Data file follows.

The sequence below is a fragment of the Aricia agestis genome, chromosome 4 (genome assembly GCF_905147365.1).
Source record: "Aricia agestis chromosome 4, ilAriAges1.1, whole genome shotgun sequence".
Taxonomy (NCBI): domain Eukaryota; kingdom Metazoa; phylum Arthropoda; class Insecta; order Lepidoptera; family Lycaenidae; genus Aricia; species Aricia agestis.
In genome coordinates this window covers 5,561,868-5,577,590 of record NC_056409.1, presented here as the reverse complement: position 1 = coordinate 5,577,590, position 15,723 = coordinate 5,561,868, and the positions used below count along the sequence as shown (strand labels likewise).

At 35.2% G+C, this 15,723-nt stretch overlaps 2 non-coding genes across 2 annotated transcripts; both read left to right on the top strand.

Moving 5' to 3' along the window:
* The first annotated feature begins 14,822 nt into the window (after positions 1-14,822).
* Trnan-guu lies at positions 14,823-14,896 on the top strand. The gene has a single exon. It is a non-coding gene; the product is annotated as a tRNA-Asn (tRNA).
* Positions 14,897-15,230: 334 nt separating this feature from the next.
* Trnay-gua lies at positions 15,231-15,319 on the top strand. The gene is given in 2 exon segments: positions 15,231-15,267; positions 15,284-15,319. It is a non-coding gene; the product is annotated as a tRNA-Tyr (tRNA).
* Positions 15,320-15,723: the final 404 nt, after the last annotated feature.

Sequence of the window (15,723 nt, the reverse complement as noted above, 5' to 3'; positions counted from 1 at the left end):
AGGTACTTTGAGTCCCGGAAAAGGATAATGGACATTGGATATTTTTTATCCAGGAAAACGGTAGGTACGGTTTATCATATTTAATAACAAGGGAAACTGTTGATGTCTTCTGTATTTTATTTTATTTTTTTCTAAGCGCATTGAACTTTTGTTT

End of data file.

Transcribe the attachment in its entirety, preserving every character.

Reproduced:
The sequence below is a fragment of the Aricia agestis genome, chromosome 4 (genome assembly GCF_905147365.1).
Source record: "Aricia agestis chromosome 4, ilAriAges1.1, whole genome shotgun sequence".
Taxonomy (NCBI): domain Eukaryota; kingdom Metazoa; phylum Arthropoda; class Insecta; order Lepidoptera; family Lycaenidae; genus Aricia; species Aricia agestis.
In genome coordinates this window covers 5,561,868-5,577,590 of record NC_056409.1, presented here as the reverse complement: position 1 = coordinate 5,577,590, position 15,723 = coordinate 5,561,868, and the positions used below count along the sequence as shown (strand labels likewise).

At 35.2% G+C, this 15,723-nt stretch overlaps 2 non-coding genes across 2 annotated transcripts; both read left to right on the top strand.

Moving 5' to 3' along the window:
* The first annotated feature begins 14,822 nt into the window (after positions 1-14,822).
* Trnan-guu lies at positions 14,823-14,896 on the top strand. The gene has a single exon. It is a non-coding gene; the product is annotated as a tRNA-Asn (tRNA).
* Positions 14,897-15,230: 334 nt separating this feature from the next.
* Trnay-gua lies at positions 15,231-15,319 on the top strand. The gene is given in 2 exon segments: positions 15,231-15,267; positions 15,284-15,319. It is a non-coding gene; the product is annotated as a tRNA-Tyr (tRNA).
* Positions 15,320-15,723: the final 404 nt, after the last annotated feature.

Sequence of the window (15,723 nt, the reverse complement as noted above, 5' to 3'; positions counted from 1 at the left end):
AGGTACTTTGAGTCCCGGAAAAGGATAATGGACATTGGATATTTTTTATCCAGGAAAACGGTAGGTACGGTTTATCATATTTAATAACAAGGGAAACTGTTGATGTCTTCTGTATTTTATTTTATTTTTTTCTAAGCGCATTGAACTTTTGTTT